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One of Helen's dozen missing this year


By RICK BELL -- Calgary Sun

 He won't be there when they gather later today at the big house on the hill.

He won't be there with the kids, the grandkids, the family, the friends, the dogs, the cats and whoever else shows up.

He won't be there on this special Sunday, this Mother's Day. A fall from the heights of a Kansas City arena into a wrestling ring ended all that for Owen Hart, one of the best guys you could ever meet.

Owen died just after last year's Mother's Day.

"I don't know what to say," says Helen Hart, who raised 12 kids, has 34 grandchildren and handles the death of the youngest of her own with a grace many can only imagine and few can explain.

"You don't get over it. It was Owen's birthday last Sunday and it is Mother's Day this Sunday. The anniversary coming up. You just don't get over it.

"Owen wrote me a card once. It was so touching. I still have it. Owen wrote: 'Thanks for having me. I love life.'

"Owen was the baby. We could've stopped at 10 kids or 11. But we didn't. We had Owen."

Helen's mind goes back to her Austrian doctor telling her she couldn't have more kids after Owen. Helen cried. She wanted a family of 15.

"The doctor told me: You are no shicken," says Helen, imitating the doctor's German accent. "He was right. I was no shicken."

Then Helen mentions her children. A lot. She mentions her husband Stu, the legend of wrestling and one of the best guys you could ever meet. She mentions him a lot, too. She talks a lot about family.

"When you have all the other children, it helps at times like this. And Stu is a rock."

Helen laughs, explaining why she had so many children. "We had a lot of cold winter nights," explains Helen, and you can already hear the punch line through her New York City accent.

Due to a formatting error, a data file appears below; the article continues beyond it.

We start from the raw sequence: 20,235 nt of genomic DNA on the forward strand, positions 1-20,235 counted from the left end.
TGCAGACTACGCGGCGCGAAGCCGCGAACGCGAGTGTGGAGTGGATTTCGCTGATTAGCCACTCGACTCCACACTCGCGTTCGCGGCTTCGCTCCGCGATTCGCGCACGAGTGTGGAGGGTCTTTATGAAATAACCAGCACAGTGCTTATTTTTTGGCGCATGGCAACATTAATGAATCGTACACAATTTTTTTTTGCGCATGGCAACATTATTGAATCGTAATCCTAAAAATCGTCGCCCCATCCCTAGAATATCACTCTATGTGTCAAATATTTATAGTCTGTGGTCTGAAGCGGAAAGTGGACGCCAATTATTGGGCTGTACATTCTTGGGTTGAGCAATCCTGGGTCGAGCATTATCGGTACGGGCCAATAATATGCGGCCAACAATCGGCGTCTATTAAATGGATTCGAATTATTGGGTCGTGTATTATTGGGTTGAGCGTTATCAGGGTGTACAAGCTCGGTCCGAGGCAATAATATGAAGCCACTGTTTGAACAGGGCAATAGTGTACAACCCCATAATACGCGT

"On Saturday night they would have a wrestling show in Edmonton. About four in the morning I could see the headlights of Stu's car as it chugged up the road. I was so glad to see him back home I jumped in bed and warmed it up and there was Stu. One thing lead to another."

Helen pauses, then laughs. "I don't think Stu ever knew what was happening."

Yes, Helen was born in the Bronx, a premature baby in a shoebox with two water bottles, in the days before incubators.

The doctors told Helen's folks two things. "They said I'd never be normal, and they might have been right. And they said I'd never be a mother. I think there they might have been wrong."

Helen, who says she's still 38 years old, met Stu through a friend when the grappler was in the Big Apple.

"I loved his blue eyes. I've always been weak for blue eyes. He was shy. He wouldn't say anything. Now I can't get him to stop talking." She laughs.

Helen's mom didn't go for the marriage but the couple got hitched on New Year's Eve, back in 1947.

Their first child, Smith, was born in New York while Bruce and Keith saw the light of day in Montana and the other kids drew their first breath here.

"You need a strong husband and both of you must have a sense of humour," advises Helen. "There was no job too big or too small for Stu. He could diaper a baby and put you in a wrestling hold at the same time. He never thought certain things were woman's work."

"Sometimes I compare the life I might have had in New York City -- the Broadway plays, the glamorous cafes."

But Helen thinks of those times all 12 kids would be at home, watching TV or playing ball. The family.

"This has been a wonderful life. I really wouldn't have traded it for the world. I know it's not original, but if you take the word Mom and turn it upside down it spells the word Wow," says Helen Hart, one very original mom.

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